I remember the day I found you, or perhaps more accurately, when we found each other. You were all ears and feet and boundless energy. The lady at the shelter handed me some forms, which I could hardly fill out because I was so enthralled watching you. When I brought you home, you looked around, wagged that stump of a tail, and stretched out on the floor. You were HOME. We had a fenced acre lot and it took you about 6 minutes to mark every tree inside the fence. You and the kids grew up together in that yard, I remember laughing at the way you would stay glued to Nog’s heels if he was outside. Back then, you were allowed in the house, and your favorite activity seemed to be to find the most comfortable looking person in the house and weasel your way into their spot. I can’t count the times you wound up in my chair while I was relegated to the floor.
When we moved to Tennessee, you endured a hellish car ride from West Georgia to Nashville. You never liked being in a car. The entire farm was yours from day one. You knew every inch of it in no time at all. You hunted rabbit, squirrel, and various other Tennessee wildlife. I don’t think we saw a squirrel from 2002 until 2007, when you must have decided they could roam freely on your property once again. You loved to swim in the pond and creeks, and I could spend hours watching you unsuccessfully try and catch the small fish with your teeth. Worst fisher ever.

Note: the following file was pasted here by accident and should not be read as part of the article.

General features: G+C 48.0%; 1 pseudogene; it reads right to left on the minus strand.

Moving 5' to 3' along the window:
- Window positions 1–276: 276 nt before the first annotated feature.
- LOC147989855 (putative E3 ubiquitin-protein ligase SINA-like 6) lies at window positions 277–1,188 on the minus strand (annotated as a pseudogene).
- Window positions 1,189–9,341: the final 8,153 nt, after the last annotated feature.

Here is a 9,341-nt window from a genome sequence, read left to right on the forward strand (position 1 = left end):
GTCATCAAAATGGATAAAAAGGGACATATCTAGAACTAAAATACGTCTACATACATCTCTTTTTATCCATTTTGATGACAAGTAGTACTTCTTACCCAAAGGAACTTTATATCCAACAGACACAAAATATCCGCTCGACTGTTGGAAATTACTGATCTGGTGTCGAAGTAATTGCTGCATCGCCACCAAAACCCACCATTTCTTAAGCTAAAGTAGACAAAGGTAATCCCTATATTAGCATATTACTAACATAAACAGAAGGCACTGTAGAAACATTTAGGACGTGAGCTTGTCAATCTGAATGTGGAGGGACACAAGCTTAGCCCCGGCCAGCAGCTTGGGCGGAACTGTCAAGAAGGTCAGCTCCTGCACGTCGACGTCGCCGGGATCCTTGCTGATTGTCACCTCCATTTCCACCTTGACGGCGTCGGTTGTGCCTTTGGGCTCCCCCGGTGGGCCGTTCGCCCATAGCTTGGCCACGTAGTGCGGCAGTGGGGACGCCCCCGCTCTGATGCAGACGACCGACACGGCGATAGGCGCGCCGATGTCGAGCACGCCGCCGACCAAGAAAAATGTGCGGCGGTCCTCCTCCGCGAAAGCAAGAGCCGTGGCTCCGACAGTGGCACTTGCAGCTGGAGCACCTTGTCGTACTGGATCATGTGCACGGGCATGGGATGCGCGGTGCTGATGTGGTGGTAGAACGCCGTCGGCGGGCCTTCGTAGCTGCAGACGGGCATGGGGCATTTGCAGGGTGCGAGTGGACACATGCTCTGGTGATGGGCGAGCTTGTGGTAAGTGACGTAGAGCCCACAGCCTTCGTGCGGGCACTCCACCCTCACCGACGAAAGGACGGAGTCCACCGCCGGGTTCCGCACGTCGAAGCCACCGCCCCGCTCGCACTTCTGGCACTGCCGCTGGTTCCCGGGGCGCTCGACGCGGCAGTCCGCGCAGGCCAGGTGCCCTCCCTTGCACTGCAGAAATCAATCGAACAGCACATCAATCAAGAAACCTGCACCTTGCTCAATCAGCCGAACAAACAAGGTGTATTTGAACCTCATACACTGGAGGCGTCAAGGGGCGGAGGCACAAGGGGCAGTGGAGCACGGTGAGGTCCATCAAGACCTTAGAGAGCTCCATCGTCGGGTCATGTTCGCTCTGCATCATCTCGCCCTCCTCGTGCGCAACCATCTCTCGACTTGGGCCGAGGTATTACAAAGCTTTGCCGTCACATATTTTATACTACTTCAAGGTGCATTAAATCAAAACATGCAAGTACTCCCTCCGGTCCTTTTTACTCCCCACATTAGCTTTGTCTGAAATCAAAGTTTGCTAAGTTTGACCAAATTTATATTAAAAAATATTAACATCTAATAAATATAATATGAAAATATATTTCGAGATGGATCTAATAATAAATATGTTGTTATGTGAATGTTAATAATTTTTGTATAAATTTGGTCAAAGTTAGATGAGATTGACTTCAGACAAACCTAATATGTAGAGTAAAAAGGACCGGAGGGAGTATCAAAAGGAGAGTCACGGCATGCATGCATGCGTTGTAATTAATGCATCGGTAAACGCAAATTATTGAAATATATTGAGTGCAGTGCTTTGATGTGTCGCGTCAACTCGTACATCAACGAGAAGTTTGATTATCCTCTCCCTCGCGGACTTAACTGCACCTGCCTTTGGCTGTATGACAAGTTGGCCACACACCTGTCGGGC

You were my friend, and I relied on you to watch our property when were away or while we slept. Your deep, ominous bark would always alert me to approaching cars. You protected the whole family, and I loved you for that and countless other things, buddy. When cancer ate away ate your muscle and left you weak, you still dutifully followed me around while I mowed or puttered in the barn. A few weeks ago, when a pack of coyotes crossed a little too close to our house, you dragged yourself up and let loose with that bark again, and they scattered back into the hollow. That made me grin.
I made the painful decision to put you down to rest myself. There was no way I was going to make you endure a car ride only to wind up at a terrifying vet’s office for your final journey. Instead, the Primary Wife and kids spent a nice day with you, said their goodbyes, and you and I went on our last walk into the woods together. My good friend James put it nicely as “walking you across the bridge”. It was perhaps the hardest thing I have ever had to do, but I felt you deserved to rest and in the end, I was at peace about it. I love you, Rocky. You will be missed forever.